• 8
    Cables and Arches—The Power of the Parabola
    In this lecture, Professor Ressler introduces you to two final structural elements: cables and arches. The Saint Louis Gateway Arch and the cables of the Golden Gate Bridge are just two examples of breathtaking structural features that also have extensive, occasionally surprising, parallels. x
  • 9
    Loads and Structural Systems
    Structures are heavily influenced by the loads they're designed to carry. First, take a closer look at the most important loads structures must resist, including traffic loads and earthquake loads. Then, using the historic iron building at Watervliet Arsenal in New York, analyze how loads are actually transmitted through structural systems along load paths. x
  • 10
    Egypt and Greece—Pyramids to the Parthenon
    Embark on your tour of different types of structures from around the world and across time. Your first stop: ancient Egypt, and the surprisingly complex engineering of pyramids, including the Great and Red pyramids. Your second stop: ancient Greece, where you visit the domed Treasury of Atreus and break down the structural system of the Parthenon. x
  • 11
    The Glory of Rome in Arches and Vaults
    Learn why the arch is the principal structural feature of ancient Rome. Your detailed case studies range from simple bridges such as the Pont St. Martin and triumphal arches such as the Arch of Titus to massive aqueducts like the Pont du Gard and majestic public spaces like the Baths of Caracalla. x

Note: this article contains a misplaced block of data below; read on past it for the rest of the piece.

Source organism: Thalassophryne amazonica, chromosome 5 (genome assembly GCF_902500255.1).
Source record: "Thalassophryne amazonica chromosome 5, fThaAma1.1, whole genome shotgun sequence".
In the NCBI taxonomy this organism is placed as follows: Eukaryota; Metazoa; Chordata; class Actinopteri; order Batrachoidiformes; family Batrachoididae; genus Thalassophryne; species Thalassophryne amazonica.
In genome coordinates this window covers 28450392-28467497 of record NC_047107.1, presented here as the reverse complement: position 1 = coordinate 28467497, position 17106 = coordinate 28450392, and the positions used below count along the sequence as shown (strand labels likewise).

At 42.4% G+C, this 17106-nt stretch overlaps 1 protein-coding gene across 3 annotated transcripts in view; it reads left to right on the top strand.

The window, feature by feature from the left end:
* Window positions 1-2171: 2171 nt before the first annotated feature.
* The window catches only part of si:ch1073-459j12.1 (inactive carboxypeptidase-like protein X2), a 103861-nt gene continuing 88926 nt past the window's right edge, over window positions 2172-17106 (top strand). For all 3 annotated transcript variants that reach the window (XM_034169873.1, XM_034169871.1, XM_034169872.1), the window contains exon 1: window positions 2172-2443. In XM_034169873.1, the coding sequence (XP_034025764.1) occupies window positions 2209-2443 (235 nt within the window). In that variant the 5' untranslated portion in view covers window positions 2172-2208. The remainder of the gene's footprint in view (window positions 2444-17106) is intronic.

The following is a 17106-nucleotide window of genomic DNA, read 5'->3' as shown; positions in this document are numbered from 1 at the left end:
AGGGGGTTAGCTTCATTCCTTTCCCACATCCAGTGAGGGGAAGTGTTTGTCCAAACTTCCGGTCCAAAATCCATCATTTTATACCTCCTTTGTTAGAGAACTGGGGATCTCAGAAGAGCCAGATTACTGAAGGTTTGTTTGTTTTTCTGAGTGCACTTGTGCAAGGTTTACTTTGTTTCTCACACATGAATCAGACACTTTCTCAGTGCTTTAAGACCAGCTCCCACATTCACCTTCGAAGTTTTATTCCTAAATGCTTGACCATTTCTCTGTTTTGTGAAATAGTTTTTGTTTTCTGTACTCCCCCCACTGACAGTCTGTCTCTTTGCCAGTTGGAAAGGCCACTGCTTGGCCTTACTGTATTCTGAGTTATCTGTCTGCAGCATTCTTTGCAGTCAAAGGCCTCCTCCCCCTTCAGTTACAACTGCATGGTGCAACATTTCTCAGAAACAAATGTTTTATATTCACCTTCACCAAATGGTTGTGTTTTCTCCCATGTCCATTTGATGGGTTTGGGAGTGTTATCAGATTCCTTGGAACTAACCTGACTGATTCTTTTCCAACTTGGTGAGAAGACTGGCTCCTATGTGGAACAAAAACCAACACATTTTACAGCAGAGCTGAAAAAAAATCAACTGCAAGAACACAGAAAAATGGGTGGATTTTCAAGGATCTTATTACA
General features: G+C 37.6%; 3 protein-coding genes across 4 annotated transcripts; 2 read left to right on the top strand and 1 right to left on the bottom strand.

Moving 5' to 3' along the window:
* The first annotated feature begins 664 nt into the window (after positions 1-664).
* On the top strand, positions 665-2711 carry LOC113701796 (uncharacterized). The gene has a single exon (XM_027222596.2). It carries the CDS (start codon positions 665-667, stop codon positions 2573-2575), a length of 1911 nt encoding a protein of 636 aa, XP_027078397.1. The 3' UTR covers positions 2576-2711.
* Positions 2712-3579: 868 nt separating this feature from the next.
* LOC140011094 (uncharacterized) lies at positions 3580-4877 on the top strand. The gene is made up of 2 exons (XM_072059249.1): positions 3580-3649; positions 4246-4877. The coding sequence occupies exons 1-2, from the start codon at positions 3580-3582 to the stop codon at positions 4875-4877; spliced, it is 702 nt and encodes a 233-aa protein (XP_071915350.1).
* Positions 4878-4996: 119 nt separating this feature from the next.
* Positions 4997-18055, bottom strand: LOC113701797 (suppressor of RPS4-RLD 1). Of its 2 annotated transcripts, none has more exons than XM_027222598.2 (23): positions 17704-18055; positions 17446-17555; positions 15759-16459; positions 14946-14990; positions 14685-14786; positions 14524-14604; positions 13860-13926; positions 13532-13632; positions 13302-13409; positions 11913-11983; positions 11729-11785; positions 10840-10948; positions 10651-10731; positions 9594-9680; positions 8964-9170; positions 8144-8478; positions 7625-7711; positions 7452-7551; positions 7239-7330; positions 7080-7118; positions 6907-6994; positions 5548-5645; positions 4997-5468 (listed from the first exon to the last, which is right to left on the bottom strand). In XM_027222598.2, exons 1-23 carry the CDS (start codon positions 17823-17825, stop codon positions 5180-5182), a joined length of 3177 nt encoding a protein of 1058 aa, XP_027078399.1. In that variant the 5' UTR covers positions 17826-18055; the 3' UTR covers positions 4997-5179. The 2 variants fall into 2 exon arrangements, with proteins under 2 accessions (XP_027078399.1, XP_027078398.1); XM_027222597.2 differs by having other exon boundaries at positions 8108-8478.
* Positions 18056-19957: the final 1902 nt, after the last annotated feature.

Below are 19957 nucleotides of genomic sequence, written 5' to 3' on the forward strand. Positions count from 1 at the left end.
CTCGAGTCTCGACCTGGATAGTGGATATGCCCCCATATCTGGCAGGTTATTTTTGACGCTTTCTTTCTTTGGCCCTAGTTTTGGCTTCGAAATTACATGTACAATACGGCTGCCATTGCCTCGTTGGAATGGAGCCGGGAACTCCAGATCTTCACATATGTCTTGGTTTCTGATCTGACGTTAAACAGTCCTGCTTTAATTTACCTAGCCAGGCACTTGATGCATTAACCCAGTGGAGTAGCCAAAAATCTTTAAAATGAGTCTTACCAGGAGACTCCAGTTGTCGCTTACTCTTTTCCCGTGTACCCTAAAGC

• 12
    The Rise and Fall of the Gothic Cathedral
    Gothic cathedrals are lasting testaments to the power of a series of sweeping architectural developments in medieval Europe. After examining the roots of Gothic cathedrals in their Romanesque predecessors, focus on several structural innovations—including flying buttresses and pointed arches—at work in places such as France's Chartres Cathedral. x
  • 13
    Three Great Domes—Rome to the Renaissance
    Trace the dome's evolution from the 1st century A.D. to the Renaissance. It's a journey reflected in the increasingly sophisticated domes of three great structures: the ancient Roman Pantheon, the Byzantine-era basilica of Hagia Sophia in Istanbul, and the Renaissance-era dome over the Florence cathedral of Santa Maria del Fiore. x
  • 14
    How Iron and Science Transformed Arch Bridges
    Examine the development of arched bridges during and after the Industrial Revolution. See how the revolutionary Iron Bridge at Coalbrookdale paved the way for the development of science-based engineering. Also, see how science contributed to increasingly sophisticated modern bridges such as Spain's Campo Volantin Bridge. x
  • 15
    Suspension Bridges—The Battle of the Cable
    After learning the science behind suspension bridges, begin your two-lecture look at these structural marvels. Here, relive the "Battle of the Cable," in which 19th-century engineers struggled over whether to build suspension cables from iron chains (as in England's Menai Strait Bridge) or steel wire (as in the Brooklyn Bridge). x
  • 16
    Suspension Bridges—The Challenge of Wind